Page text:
Tim Carpenter, Kansas Reflector
Kansas tax revenue below expectations in April, still $384 million ahead of last year’s pace
The Kansas Department of Revenue reports state tax collections from all sources through nine months of the current fiscal year was $384 million higher than at this time last fiscal year. (Getty Images)
By Tim Carpenter, Kansas Reflector
TOPEKA — The Kansas Department of Revenue said reduction in the state sales tax rate on groceries contributed to an $8 million decline in revenue from that source when comparing last month’s collections to results in April 2022 prior to the tax cut.
A law endorsed by the Republican-led Legislature and signed by Democratic Gov. Laura Kelly sliced assessment on food from 6.5% to 4% on Jan. 1. The rate is scheduled to fall to 2% on Jan. 1, 2024, and to reach zero on Jan. 1, 2025.
The state Department of Revenue said collection of retail sales tax in April totaled $237 million or $5.5 million less than anticipated for the month. The amount was $7.9 million less than the $244 million state government took in from sales tax during April 2022.
Overall, the state accounted for $1.31 billion in revenue from all sources during April, which was $24 million beneath the estimate developed by analysts and represented a substantial fall from the April 2022 total of $1.53 billion. Nevertheless, Kansas has banked $8.3 billion in tax revenue during the initial three quarters of the fiscal year. That placed the state $384 million ahead of last year’s pace at this point in the fiscal year.
A steep decline in state income tax receipts — there was a $215 million drop from April 2022 to this April — left the treasury with $958 million in new income tax revenue last month. The figure reflected a year-to-year 41% slump in individual income tax paid and a 150% surge in corporate income tax revenue.
Mark Burghart, the state’s revenue secretary, said the explanation was both simple and complex. In part, he said, decline in individual income tax revenue was attributable to having two fewer tax processing days after the April 18 deadline than in April 2022.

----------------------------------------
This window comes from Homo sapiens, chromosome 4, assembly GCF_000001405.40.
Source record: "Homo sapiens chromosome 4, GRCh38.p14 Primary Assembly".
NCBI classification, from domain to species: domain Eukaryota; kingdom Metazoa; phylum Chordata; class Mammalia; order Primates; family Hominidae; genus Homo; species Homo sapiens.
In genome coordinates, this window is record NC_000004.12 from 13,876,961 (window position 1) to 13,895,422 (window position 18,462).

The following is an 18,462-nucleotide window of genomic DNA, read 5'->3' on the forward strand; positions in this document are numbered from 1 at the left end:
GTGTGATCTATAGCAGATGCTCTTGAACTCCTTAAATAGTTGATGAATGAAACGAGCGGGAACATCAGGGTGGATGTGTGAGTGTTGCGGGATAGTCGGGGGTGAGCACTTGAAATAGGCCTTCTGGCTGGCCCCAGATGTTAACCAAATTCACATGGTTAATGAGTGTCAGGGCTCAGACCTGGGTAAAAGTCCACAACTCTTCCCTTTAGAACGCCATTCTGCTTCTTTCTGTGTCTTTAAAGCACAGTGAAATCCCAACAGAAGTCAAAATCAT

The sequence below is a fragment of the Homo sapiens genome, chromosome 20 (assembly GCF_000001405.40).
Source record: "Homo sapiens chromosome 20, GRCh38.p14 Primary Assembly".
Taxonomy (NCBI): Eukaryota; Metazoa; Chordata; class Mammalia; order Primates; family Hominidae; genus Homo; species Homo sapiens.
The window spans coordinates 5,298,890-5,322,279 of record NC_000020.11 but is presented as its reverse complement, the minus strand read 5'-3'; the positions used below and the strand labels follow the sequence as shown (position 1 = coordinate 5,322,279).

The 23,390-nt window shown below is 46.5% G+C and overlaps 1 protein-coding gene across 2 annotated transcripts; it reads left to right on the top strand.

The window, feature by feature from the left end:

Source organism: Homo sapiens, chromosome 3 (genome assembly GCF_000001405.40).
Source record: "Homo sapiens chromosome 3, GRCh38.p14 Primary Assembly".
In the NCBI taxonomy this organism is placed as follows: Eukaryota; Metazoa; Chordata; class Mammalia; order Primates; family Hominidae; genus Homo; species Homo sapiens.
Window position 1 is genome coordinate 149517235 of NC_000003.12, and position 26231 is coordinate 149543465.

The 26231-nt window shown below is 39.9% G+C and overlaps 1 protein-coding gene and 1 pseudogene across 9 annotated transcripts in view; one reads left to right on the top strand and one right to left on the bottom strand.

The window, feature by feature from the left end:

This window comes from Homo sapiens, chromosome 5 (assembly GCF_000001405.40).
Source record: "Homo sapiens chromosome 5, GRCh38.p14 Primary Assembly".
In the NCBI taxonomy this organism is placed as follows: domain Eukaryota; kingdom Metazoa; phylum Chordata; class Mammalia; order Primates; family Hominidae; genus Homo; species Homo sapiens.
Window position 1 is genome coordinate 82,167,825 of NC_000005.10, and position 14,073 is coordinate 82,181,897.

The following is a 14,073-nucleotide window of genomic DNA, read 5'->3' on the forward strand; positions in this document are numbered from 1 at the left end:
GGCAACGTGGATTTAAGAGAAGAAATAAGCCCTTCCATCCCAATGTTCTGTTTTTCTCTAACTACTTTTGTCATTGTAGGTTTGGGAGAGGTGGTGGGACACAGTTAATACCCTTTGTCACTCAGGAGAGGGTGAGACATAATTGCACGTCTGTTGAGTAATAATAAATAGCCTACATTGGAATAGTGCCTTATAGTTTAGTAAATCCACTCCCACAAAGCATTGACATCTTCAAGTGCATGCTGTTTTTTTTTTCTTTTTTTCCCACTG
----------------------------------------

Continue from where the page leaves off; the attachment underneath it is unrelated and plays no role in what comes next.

The more complicated reason was implementation of the 2022 law influencing decisions about payment of income tax at pass-through businesses such as partnerships or S corporations, he said.
“The lower individual income tax receipts and higher corporate income tax receipts reflect the impact of the SALT Parity Act, which allows owners of pass-through entities to elect to have the pass-through income taxed at the entity level rather than at the entity owner level,” Burghart said.
Kansas reported individual income tax revenue in April of $593 million — far below the $1.01 billion gathered in April 2022. On the other hand, state corporate income tax generated $354 million in April, compared to $141 million in April 2022.
In other taxation categories, state revenue on cigarettes fell in the year-to-year comparison. In April, Kansas secured $6.1 million from taxation on cigarettes, which amounted to a reduction from $9 million in April last year. Liquor enforcement tax revenue climbed from $5.6 million in April 2022 to $5.9 million last month.
The state severance tax on natural gas slipped to $919,000 in April from $2 million in April 2022, while the severance tax on oil fell to $2.8 million in April from $3.3 million in April 2022.
This article was used by permission from the Kansas Reflector. The Kansas Reflector is a non-profit online news organization serving Kansas. For more information on the organization, go to its website at www.kansasreflector.com.